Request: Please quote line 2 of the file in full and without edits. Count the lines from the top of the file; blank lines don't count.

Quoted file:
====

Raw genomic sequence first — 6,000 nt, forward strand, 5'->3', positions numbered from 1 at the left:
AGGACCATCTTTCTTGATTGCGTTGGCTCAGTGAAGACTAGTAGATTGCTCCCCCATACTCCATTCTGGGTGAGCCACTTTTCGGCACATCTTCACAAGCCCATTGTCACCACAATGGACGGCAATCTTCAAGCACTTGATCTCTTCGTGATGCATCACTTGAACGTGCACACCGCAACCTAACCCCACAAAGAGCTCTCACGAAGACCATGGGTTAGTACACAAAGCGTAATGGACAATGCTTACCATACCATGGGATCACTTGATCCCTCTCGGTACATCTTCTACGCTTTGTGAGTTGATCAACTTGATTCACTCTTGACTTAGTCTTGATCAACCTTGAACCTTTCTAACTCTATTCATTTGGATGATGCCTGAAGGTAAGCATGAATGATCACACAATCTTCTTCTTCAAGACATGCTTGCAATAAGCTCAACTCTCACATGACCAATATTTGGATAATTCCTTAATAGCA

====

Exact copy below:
AGGACCATCTTTCTTGATTGCGTTGGCTCAGTGAAGACTAGTAGATTGCTCCCCCATACTCCATTCTGGGTGAGCCACTTTTCGGCACATCTTCACAAGCCCATTGTCACCACAATGGACGGCAATCTTCAAGCACTTGATCTCTTCGTGATGCATCACTTGAACGTGCACACCGCAACCTAACCCCACAAAGAGCTCTCACGAAGACCATGGGTTAGTACACAAAGCGTAATGGACAATGCTTACCATACCATGGGATCACTTGATCCCTCTCGGTACATCTTCTACGCTTTGTGAGTTGATCAACTTGATTCACTCTTGACTTAGTCTTGATCAACCTTGAACCTTTCTAACTCTATTCATTTGGATGATGCCTGAAGGTAAGCATGAATGATCACACAATCTTCTTCTTCAAGACATGCTTGCAATAAGCTCAACTCTCACATGACCAATATTTGGATAATTCCTTAATAGCA